From the Chicago Reader (October 3, 1995); slightly tweaked in late 2013. — J.R.
If, like me, you find things to admire in many of Gus Van Sant’s films, you may be especially gratified by what he’s done with this satirical anti-TV script by Buck Henry — suggested by a real-life crime and adapted from a Joyce Maynard novel — and a spot-on performance by Nicole Kidman that may be the best of its kind since Tuesday Weld’s wicked sexual turns in Pretty Poison and Lord Love a Duck. Charting the ruthlessness of an ambitious bimbo telecaster in Little Hope, New Hampshire, this staccato black comedy sustains its brilliant exposition and narration until the plot turns to premeditated murder, complete with hapless and semicoherent teenage accomplices. The movie loses much of its pitch and many of its laughs at this juncture, and there’s an uncomfortable tendency to equate the falsity and venality of TV too exclusively with Kidman’s character, thereby bypassing golden opportunities offered by Wayne Knight (as a station boss) and an uncredited George Segal to make the target less gender specific. But much of this is good nasty fun, with a fine secondary cast that includes Matt Dillon, Joaquin Phoenix, Alison Folland, Casey Affleck, Illeana Douglas, and Dan Hedaya; also look for striking cameos by David Cronenberg and screenwriter Buck Henry.… Read more »
From the Chicago Reader (February 1, 1988). — J.R.
Along with The Man Who Would Be King and The Dead, this is arguably John Huston’s best literary adaptation, and conceivably his very best film — a very close rendering of Flannery O’Connor’s remarkable first novel about a crazed southern cracker (a perfectly cast Brad Dourif) who sets out to preach a church without Christ, and winds up suffering a true Christian martyrdom in spite of himself. The period, local ambience, and O’Connor’s deadly gallows humor are all perfectly caught, and apart from the subtle if highly pertinent fact that this is an unbeliever’s version of a believer’s novel, it’s about as faithful a version of O’Connor’s grotesque world as one could ever hope to get on film, hilarious and frightening in equal measure. O’Connor conceived her novel as a parody of existentialism, and Huston’s own links with existentialism — as the director of the first U.S. stage production of No Exit, as well as Sartre’s Freud script — make him an able interpreter. With Harry Dean Stanton, Amy Wright, Daniel Shor, Ned Beatty, and Huston himself as the hero’s fire-and-brimstone grandfather. The producer is Michael Fitzgerald, whose family’s friendship with O’Connor guaranteed the fidelity and seriousness of the undertaking (1979).… Read more »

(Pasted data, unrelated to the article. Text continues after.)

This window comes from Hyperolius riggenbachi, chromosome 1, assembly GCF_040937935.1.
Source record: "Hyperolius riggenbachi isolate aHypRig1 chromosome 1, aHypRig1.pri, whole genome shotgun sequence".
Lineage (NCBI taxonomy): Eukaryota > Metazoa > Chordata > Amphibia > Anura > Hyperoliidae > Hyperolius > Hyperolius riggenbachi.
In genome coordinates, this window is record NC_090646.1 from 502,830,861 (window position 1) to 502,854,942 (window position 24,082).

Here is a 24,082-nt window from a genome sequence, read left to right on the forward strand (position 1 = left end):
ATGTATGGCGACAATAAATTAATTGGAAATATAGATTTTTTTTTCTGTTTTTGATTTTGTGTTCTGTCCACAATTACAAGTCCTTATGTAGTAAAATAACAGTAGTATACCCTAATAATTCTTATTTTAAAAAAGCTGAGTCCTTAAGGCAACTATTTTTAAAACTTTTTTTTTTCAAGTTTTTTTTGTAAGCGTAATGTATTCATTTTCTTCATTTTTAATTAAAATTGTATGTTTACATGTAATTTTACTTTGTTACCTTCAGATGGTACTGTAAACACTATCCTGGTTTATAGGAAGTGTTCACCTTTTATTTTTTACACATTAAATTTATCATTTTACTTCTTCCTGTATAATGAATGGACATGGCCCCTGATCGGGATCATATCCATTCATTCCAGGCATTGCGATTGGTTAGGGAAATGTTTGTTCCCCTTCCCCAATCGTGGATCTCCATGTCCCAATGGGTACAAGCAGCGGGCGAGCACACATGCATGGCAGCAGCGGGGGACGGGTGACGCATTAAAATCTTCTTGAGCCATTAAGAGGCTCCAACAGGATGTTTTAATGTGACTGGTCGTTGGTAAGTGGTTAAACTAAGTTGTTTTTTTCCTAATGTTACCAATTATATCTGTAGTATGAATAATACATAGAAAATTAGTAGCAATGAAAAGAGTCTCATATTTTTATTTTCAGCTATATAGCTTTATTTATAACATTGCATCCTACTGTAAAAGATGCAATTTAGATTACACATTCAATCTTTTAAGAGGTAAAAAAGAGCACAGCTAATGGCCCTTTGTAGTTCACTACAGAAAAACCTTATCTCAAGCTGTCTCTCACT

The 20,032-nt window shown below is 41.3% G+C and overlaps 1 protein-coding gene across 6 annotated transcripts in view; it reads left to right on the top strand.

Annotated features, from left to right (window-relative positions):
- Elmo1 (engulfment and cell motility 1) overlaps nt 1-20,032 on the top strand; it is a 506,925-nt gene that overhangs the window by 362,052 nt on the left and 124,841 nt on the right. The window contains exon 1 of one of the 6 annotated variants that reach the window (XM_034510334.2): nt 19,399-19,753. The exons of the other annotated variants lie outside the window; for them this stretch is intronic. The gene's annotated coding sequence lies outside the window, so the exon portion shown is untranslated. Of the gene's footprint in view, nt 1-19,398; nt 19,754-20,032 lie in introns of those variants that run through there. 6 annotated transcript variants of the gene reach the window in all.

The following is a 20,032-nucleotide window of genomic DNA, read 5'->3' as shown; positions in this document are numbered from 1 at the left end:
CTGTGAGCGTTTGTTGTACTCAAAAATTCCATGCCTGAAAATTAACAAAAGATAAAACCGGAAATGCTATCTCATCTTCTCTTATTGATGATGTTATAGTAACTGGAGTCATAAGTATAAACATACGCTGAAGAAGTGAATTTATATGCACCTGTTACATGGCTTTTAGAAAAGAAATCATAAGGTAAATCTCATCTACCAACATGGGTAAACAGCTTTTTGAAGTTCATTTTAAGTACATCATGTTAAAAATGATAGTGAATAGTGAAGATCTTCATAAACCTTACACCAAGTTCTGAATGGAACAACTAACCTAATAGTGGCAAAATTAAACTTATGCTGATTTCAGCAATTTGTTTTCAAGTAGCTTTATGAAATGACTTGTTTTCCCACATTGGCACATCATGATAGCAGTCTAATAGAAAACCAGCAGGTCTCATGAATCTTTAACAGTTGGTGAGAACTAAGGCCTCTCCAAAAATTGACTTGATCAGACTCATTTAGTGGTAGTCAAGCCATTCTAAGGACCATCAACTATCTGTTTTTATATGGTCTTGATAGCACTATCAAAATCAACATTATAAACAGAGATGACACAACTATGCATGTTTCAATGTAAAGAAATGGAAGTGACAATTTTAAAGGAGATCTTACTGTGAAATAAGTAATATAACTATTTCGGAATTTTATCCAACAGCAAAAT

Written for Artforum (February 2015). — J.R.
Doomed by shifting postwar social and political agendas, the never-completed documentary German Concentration Camps Factual Survey — launched in April 1945 by the Supreme Headquarters Allied Expeditionary Force and shelved in September — might have been the key nonfiction film on the subject had it been finished and shown as originally planned, as required viewing for German prisoners of war. Shot by trained GI cameramen accompanying British, American, and Russian troops as they liberated the camps, it might even have served as the principal disclosure to the rest of the world of the hitherto unthinkable conditions these troops uncovered.
Produced by Sidney Bernstein — an old chum of Alfred Hitchcock’s who would later produce, uncredited, Hitchcock’s Rope (1948), Under Capricorn (1949), and I Confess (1953), and who persuaded Hitchcock to come to London to supervise the documentary’s postproduction — the film was halted by British embarrassment about the tangled fate of camp survivors (many of whom chose to remain in the camps, having nowhere else to go), combined with a reluctance to further demoralize the postwar German populace. But there was still enough of a desire to educate (or browbeat) the Germans to engage Billy Wilder to make a short film using parts of the atrocity footage, yielding Death Mills, which premiered in 1945 to five hundred viewers in Würzburg after a Lilian Harvey operetta, although only seventy-five or so remained to the end.… Read more »